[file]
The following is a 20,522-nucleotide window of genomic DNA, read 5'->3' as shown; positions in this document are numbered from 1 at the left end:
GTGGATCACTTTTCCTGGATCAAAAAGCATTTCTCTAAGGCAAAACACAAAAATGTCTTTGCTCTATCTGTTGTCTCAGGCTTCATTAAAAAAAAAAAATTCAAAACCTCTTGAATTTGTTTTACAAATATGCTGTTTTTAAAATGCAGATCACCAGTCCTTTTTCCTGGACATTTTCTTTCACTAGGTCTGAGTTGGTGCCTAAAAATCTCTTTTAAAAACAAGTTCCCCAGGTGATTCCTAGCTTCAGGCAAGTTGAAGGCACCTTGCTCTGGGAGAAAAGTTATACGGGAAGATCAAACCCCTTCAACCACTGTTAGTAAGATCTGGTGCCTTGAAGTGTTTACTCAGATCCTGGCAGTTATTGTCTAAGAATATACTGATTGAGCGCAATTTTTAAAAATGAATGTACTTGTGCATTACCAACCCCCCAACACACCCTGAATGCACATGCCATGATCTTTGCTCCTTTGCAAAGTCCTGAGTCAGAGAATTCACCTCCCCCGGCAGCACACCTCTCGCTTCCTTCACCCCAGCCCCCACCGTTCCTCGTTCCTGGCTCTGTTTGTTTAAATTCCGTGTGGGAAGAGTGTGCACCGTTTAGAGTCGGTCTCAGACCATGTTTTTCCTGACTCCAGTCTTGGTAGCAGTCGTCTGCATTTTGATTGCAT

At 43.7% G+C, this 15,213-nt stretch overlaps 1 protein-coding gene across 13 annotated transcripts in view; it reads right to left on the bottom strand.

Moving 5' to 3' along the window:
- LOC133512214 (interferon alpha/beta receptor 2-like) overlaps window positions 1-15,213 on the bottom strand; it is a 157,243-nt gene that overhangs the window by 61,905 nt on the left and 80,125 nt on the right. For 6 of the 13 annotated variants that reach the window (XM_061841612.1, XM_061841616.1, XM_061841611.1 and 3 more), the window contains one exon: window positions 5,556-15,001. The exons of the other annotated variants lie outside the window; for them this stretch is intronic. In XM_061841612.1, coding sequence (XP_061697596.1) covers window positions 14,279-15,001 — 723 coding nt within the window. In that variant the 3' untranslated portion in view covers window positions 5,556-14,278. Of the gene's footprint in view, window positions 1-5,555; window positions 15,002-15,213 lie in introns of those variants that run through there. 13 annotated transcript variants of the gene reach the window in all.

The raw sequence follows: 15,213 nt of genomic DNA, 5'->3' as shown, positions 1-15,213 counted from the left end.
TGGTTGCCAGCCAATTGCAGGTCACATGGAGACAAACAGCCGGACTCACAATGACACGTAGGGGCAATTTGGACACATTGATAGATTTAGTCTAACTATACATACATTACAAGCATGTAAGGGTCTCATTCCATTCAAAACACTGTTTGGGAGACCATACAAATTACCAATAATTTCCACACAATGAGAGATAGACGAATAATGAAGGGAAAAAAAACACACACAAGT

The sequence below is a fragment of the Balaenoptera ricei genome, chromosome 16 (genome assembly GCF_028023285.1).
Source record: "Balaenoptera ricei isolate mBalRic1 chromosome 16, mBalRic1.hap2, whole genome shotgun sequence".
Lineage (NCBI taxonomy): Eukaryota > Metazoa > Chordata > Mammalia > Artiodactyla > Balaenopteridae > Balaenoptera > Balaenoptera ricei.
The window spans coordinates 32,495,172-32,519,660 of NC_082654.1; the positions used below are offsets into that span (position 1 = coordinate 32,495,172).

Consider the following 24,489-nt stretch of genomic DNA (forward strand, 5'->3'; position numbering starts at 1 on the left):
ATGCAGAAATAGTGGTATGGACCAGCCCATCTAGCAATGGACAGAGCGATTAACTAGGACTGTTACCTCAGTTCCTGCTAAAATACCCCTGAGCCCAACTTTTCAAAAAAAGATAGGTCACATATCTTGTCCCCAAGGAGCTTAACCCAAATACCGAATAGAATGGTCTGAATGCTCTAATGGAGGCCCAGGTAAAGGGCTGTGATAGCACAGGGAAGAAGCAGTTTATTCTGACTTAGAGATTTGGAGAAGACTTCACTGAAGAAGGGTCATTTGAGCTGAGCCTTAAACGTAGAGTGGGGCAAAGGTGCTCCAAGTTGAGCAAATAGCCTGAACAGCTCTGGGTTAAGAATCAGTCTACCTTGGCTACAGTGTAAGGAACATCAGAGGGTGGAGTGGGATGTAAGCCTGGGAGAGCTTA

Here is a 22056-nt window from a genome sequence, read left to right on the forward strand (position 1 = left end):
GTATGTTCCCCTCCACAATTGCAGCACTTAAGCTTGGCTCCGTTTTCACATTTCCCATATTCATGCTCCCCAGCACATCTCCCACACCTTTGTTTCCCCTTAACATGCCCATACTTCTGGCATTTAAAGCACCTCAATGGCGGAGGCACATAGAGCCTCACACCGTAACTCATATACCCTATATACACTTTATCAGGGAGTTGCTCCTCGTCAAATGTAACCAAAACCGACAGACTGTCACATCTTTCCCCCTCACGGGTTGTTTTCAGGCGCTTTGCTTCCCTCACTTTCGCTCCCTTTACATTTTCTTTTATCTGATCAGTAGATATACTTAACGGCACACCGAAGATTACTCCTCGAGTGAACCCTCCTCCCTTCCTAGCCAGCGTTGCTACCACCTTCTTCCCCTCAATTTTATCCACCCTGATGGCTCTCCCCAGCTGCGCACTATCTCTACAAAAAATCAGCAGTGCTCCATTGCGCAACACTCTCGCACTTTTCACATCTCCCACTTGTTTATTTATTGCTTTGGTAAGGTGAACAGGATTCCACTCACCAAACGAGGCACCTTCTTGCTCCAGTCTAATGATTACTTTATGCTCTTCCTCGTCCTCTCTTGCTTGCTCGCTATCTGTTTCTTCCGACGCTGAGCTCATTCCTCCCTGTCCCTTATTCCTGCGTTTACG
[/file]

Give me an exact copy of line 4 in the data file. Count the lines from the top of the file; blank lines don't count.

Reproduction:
Moving 5' to 3' along the window: